One of the common points of summoning involved commanding the demon to assume a pleasing shape. This was necessary both for the conjurer's presence of mind, and also for the demon's purpose. Most narratives involving sorcery, such as The Monk, by Matthew Lewis in 1795, make an especial point that the sorcerer is deluded.
Magic required formal alliance with the devil. "He that is grounded in astrology, Enriched with tongues, well seen in minerals, Hath all the principles magic doth require", but let there be no confusion. The Faculty of Theology at Paris University had determined in 1398, that sorcery implied pact. No human being could alter nature, and no human being could control a demon.
FAUSTUSWhere Marlowe's Faustus differs from other such dramas, like Don Juan; which was cast as a play for the first time in Spain in 1625 by Tirso de Molina; is that Faustus understands. From the first moment, as he questions his obliging apparition, he understands what he is doing and the price he shall pay. Mephostophilis is perhaps the only demon on record to seduce not with gifts or glamour, but with logic.
'Sweet Mephostophilis', this being is Marlowe's creation. There is no previous record of the name in any biblical, folk or classical reference. It has been suggested it is actually a pun on Marlowe's part, 'no friend to Faust' in ancient Greek being phonetically similar. Mephostophilis is, by admittance, of those
Unhappy spirits that fell with Lucifer,Here, a spirit is a demon. In the latter part of the play, Faustus conjures the spirits of the dead, such as that of Helen of Troy. But by the metaphysical map, these are demons that have assumed the forms. When Faustus embraces Helen, he literally embraces Hell.
If this is Hell, I'll willingly be damnedAnd so he is, dragged off at the end of the play in great torment, by the same Mephostophilis and lesser spirits that have served him. This is the moral, as meant.
But Faustus is a voluptuous play. What does it mean, that three-quarters of the action is spent observing Faustus making use of his powers, and revelling in it? Of a surety, to underline that part of the moral concerned with the insufficiency of worldy pleasures, but they are pleasures. And they are depicted as such; the snappy dialogue between Faustus and Mephostophilis sparkles with self-satisfaction. Mephostophilis, constantly referred to by Faustus as 'sweet' or 'my', is Faustus's constant, in some scenes even devoted, companion. Mephostophilis serves him with absolute fidelity, and never in any instance lies to him. With inspiration coming from one or the other, they perform jokes on the highest of church dignitaries, intervene in matters of State with a flawless hand, and even right wrongs and performs acts of sheer generosity, such as obtaining for a sick, pregnant woman the food she craves. Perhaps, as also in the case of Don Juan, it is alright to enjoy these sights as a spectator as long as the guilty performer is punished at the end.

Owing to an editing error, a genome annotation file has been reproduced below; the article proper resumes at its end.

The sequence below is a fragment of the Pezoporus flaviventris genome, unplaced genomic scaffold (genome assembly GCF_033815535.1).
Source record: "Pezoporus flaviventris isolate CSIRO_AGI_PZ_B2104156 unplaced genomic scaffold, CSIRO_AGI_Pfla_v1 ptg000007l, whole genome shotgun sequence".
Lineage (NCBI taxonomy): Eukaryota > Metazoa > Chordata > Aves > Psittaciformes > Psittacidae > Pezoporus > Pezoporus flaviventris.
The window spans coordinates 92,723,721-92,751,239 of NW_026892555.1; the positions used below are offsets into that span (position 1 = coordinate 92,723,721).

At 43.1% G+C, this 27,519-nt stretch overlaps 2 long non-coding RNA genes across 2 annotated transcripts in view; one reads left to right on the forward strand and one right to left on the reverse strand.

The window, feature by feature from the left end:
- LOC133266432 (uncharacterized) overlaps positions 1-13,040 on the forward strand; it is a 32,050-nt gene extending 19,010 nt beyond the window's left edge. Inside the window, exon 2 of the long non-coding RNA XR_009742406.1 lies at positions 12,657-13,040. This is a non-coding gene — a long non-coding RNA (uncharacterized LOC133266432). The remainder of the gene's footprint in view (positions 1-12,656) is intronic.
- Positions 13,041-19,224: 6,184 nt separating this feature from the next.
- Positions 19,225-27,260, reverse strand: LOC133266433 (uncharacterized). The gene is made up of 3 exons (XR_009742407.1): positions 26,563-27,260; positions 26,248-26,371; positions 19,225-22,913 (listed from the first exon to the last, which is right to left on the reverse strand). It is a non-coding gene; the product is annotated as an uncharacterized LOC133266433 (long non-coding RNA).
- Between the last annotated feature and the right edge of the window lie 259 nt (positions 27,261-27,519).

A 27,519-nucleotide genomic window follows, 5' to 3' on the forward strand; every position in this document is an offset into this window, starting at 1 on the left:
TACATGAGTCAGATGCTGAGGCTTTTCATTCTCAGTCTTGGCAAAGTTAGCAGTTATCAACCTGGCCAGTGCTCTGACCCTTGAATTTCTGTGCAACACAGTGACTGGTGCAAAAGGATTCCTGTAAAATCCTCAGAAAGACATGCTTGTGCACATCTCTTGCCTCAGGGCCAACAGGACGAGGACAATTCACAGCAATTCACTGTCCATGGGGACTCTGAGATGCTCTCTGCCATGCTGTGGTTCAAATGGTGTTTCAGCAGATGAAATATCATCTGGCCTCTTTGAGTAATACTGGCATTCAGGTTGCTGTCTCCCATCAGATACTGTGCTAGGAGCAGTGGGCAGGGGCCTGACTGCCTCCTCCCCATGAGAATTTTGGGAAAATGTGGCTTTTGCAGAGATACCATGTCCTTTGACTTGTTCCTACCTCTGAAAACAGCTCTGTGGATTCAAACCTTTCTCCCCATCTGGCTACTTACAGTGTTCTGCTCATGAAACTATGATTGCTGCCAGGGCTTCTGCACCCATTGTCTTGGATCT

Marlowe' play is known to us from two printings; the one referred to above, whose text I have been using, and one following in 1616. This second text bears substantial changes, that in many cases seem to be in a different hand. In 1606, the Act of Abuses was initiated by her Majesty's government against blasphemy and immorality, and this indicates the issue was far from academic.
At the time of his death in 1593, Christopher Marlowe was facing charges of heresy and blasphemy. The following comments were attributed to him by his contemporary Richard Baines -- "That the first beginning of Religion was only to keep men in awe... That Christ was a bastard and his mother dishonest... (and) that all the new testament is filthily written."
What was excised from the second imprint of Marlowe's play were the arguments, that Faustus and Mephostopheles both use to keep Faustus from repentance.